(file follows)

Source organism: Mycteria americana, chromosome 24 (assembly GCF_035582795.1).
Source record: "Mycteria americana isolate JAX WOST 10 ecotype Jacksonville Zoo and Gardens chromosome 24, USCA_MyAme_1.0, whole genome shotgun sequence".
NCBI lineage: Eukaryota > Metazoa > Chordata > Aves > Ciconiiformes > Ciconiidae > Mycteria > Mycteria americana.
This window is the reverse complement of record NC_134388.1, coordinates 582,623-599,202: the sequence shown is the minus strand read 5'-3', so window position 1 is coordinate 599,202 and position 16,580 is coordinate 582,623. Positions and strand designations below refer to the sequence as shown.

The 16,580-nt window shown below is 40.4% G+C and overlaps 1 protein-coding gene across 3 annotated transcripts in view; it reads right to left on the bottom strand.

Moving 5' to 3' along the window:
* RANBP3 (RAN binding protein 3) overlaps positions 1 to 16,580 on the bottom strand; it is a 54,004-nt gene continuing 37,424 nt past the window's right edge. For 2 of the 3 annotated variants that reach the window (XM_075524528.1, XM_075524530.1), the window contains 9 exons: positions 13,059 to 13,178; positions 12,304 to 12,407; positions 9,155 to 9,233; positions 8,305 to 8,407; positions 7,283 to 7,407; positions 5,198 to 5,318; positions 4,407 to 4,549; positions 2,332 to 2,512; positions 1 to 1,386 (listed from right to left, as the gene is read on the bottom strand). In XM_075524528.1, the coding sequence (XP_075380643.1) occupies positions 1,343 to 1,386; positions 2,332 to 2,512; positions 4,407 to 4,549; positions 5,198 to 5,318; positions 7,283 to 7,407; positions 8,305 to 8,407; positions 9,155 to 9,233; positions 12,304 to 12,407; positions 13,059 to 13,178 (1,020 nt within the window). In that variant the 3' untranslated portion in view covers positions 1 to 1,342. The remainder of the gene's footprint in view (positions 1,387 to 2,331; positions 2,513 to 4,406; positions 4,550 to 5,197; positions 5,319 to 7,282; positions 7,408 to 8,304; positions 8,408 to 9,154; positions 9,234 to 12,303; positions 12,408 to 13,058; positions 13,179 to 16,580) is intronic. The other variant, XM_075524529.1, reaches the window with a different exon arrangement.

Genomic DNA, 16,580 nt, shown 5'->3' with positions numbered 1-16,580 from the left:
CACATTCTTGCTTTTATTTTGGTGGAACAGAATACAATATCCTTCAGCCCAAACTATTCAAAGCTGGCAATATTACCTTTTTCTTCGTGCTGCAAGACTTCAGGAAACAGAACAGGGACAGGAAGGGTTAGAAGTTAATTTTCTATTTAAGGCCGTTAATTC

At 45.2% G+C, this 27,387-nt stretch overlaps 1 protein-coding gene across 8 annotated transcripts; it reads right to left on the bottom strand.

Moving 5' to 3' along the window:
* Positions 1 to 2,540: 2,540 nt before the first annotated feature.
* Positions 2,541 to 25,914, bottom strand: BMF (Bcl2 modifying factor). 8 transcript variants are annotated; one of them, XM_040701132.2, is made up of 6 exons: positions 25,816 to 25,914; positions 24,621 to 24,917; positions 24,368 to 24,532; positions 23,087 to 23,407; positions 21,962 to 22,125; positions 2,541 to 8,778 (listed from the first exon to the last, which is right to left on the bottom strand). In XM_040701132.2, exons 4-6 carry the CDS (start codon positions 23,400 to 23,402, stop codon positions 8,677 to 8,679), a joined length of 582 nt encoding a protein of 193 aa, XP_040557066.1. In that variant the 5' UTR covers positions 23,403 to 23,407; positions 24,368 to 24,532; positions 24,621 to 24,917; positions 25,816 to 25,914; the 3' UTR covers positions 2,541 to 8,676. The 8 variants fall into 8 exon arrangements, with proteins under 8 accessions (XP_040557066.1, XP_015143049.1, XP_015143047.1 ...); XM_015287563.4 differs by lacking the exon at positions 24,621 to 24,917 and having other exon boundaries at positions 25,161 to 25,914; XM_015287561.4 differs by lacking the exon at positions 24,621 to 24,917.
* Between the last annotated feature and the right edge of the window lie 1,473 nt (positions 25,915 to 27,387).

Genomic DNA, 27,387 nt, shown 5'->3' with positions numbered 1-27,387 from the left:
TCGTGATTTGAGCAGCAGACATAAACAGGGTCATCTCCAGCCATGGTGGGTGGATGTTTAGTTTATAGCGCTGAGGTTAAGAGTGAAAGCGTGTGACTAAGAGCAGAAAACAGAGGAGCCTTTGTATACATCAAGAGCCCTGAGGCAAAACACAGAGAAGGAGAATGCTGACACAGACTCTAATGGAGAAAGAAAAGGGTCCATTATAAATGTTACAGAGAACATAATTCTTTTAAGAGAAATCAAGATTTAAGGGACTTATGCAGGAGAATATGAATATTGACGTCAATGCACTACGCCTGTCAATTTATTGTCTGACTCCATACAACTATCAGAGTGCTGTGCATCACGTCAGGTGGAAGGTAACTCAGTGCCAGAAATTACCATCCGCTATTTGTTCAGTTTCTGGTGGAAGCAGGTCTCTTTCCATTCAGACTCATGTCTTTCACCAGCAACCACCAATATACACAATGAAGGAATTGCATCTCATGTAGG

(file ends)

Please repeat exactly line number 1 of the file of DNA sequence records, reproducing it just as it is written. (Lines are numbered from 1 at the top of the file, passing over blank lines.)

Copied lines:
Source organism: Mycteria americana, chromosome 24 (assembly GCF_035582795.1).